Fine Represents Highest Ever for Data Protection Breaches in the UK
Recently the UK’s new Information Commissioner, Elizabeth Denham who took over in July 2016, published the £400,000 Monetary Penalty Notice issued to TalkTalk on 30 September 2016. This Notice detailed her reasons for imposing the highest ever UK fine for a serious breach of the Data Protection Act 1998. Denham was pretty scathing – “Yes hacking is wrong, but that is not an excuse for companies to abdicate their security obligations. TalkTalk should and could have done more to safeguard its customer information. It did not and we have taken action.”
Paul Motion, partner and head of the Data Protection Defence Team at leading independent Scottish law firm BTO Solicitors, commented: “The fine of course relates to TalkTalk’s much publicised data hack on 21 October 2015. TalkTalk has said it found the fine disappointing as it had co-operated fully with the ICO investigation. But the telecoms giant shouldn’t really have been surprised. TalkTalk bought Tiscali in 2009. It appears TalkTalk did not know Tiscali’s infrastructure included old web pages that were still available on line, which gave access to a database containing the names of 156,959 customers and bank details for 15,656 people. TalkTalk also did not know the database software was out of date and had not been patched regularly to address vulnerabilities. The same SQL attack that was carried out successfully on 21st October 2015 had also taken place on the same webpages in July and September 2015. The £400k fine was mainly for a serious breach of the seventh Data Protection Principle – failing to have appropriate technical and organisational measures in place to secure data – but also for a breach of the fifth Principle, which outlaws keeping personal data for longer than necessary.
“The ICO said the Talk Talk data breach was likely to cause “substantial distress” to those whose names, addresses and bank details were stolen. The ICO indicated that these details could be used for fraudulent purposes and that even the possibility of fraud happening would be distressing. Further if the data was misused or disclosed to an untrustworthy third party this would cause further distress exposing the individuals to blagging and possible fraud. The emphasis of ‘distress’ in relation to this particular breach is interesting given bank details were stolen and one might have expected discussion of the consequences. Be that as it may, distress matters because a recent court case (Vidal Hall –v- Google) held that only distress rather than financial damage was needed to open up a claim against a data controller for compensation under the Data Protection Act (DPA) and for the time being this ruling stands.”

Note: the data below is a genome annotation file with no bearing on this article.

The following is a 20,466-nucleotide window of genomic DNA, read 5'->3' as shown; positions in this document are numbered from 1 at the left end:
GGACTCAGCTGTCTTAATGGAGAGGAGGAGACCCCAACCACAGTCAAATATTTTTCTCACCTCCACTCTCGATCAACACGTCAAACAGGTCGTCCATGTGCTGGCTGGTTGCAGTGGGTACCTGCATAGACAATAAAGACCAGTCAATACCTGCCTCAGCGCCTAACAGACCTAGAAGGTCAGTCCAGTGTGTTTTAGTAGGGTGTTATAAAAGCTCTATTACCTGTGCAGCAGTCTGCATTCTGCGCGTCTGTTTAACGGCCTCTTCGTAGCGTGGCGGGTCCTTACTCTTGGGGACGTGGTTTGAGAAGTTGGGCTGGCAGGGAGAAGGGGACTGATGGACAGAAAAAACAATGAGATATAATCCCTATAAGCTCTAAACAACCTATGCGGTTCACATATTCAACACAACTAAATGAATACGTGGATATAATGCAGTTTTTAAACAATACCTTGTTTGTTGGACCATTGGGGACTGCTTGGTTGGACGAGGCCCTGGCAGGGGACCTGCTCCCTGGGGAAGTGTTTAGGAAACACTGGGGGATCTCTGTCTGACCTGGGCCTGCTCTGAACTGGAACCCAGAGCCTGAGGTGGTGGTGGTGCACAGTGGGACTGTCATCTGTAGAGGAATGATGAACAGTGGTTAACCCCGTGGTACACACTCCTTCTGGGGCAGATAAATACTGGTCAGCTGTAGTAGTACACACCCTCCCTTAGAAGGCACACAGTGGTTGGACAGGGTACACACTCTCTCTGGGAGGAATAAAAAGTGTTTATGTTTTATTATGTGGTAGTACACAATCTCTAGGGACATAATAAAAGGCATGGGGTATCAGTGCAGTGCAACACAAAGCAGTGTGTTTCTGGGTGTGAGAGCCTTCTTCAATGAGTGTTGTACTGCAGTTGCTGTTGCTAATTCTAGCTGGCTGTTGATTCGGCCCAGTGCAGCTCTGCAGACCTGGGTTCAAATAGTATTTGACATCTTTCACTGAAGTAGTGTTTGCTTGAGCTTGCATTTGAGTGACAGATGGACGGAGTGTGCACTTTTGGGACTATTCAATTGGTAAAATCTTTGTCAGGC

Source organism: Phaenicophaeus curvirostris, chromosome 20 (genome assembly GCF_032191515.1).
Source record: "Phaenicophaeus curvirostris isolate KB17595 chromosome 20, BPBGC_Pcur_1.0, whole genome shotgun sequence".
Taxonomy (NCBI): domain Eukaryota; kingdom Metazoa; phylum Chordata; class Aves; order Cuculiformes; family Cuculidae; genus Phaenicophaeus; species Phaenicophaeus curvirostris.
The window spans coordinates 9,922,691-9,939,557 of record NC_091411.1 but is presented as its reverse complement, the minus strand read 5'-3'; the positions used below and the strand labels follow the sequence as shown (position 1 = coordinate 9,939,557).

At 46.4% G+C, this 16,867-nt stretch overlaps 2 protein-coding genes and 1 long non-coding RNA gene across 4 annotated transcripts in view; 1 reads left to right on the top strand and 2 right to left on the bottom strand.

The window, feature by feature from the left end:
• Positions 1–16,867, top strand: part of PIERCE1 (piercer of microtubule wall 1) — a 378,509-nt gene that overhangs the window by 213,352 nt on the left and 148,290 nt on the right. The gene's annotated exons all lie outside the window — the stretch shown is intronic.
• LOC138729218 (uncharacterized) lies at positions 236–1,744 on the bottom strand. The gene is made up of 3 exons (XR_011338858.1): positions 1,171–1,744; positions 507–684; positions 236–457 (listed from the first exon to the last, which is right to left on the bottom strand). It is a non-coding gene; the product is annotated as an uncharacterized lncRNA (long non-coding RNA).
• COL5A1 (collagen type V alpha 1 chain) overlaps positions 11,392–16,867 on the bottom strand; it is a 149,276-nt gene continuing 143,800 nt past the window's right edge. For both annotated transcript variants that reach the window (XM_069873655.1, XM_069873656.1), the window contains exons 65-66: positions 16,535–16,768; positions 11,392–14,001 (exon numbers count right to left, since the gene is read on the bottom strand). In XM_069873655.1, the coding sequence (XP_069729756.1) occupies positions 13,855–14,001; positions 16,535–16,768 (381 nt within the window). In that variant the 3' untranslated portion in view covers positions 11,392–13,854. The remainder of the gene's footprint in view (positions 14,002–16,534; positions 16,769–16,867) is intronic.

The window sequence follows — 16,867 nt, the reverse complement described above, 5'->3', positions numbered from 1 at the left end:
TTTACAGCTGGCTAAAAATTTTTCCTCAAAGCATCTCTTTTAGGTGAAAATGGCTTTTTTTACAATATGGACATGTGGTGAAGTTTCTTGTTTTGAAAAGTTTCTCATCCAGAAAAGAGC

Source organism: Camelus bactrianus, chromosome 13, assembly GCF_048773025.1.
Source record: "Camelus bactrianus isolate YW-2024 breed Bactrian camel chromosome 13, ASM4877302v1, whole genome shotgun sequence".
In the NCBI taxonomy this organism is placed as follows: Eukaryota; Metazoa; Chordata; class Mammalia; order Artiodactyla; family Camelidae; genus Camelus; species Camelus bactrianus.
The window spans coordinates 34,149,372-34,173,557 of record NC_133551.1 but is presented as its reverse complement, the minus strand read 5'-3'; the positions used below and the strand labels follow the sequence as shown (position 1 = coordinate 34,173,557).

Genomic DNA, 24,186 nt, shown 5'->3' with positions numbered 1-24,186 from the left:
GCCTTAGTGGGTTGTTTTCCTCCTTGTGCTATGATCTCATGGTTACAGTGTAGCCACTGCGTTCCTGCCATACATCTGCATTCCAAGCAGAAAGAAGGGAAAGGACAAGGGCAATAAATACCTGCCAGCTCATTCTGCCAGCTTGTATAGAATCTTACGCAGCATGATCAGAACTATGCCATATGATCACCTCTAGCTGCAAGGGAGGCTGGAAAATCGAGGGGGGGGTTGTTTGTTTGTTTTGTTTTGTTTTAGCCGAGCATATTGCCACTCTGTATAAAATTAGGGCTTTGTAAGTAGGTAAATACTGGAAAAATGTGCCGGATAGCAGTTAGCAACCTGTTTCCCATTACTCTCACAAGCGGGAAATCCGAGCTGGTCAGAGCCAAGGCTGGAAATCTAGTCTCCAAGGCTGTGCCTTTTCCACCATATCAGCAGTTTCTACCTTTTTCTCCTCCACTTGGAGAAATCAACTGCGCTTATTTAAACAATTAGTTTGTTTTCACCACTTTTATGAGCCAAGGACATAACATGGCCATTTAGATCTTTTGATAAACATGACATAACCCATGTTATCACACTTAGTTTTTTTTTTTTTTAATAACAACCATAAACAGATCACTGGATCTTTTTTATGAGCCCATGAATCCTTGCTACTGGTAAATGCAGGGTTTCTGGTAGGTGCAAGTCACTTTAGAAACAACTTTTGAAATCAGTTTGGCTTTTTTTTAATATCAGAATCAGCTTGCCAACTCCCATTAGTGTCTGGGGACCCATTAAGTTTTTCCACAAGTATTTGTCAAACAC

Up until now, the highest fine the ICO had imposed was on an NHS Trust. Brighton & Sussex University Hospitals NHS Trust was fined £325,000 after hard drives from its computers which contained the highly sensitive personal data of tens of thousands of patients and staff were found for sale on the internet.
Paul continued: “One thing that is particularly striking about the TalkTalk fine is that a fine of this size has been imposed on a private sector organisation. The outgoing Information Commissioner appeared to believe that private sector organisations were somehow better at data protection than the public sector. He is on record in the “Independent” of 23rd February 2014 describing local government organisations as “hopeless” in their handling of personal data, a view he then repeated at the ICO’s conference in Manchester two weeks later. If the TalkTalk fine indicates that the new ICO is rowing back from that position, it is a welcome development which may reassure those data protection commentators who were becoming concerned that undue regulatory attention seemed to be directed towards only public sector data protection breaches (though ironically it might be noted that the private sector has been hammered by the same regulator, in relation to cold calling, which is not covered by the DPA but by the PECR regulations).
“Once the new EU General Data Protection Regulation (GDPR) comes into direct effect in May 2018 (which it will, Brexit or not, in this author’s view), organisations will be obliged to report serious breaches and it may be that we then see a true reflection of just how secure organisations are across both sectors. However, be warned, the new Data Protection Regulation will also introduce higher maximum fines of up €20,000,000 or 4% of global turnover. If the GDPR had been in force today, TalkTalk could have faced a fine of £35million. Those who feel fines of that size are unlikely might draw an analogy with Aviva UK Life, which was fined £8.2 million this week by the Financial Conduct Authority. Aviva’s fine was because it had failed to ensure that it had adequate controls and oversight arrangements to effectively control the outsourced administration of client money.
“Fines of this size, and more importantly avoiding them, may encourage Board Members to put data management much higher up on the boardroom agenda. The reference to data management is deliberate. Whilst security is an important factor, an holistic approach is needed. Whilst good data security is important, the ICO also expects to see good management and has repeatedly emphasised that staff training will be taken into account in judging the adequacy of organisational measures required by the DPA 1998.”
(Source: BTO Solicitors LLP)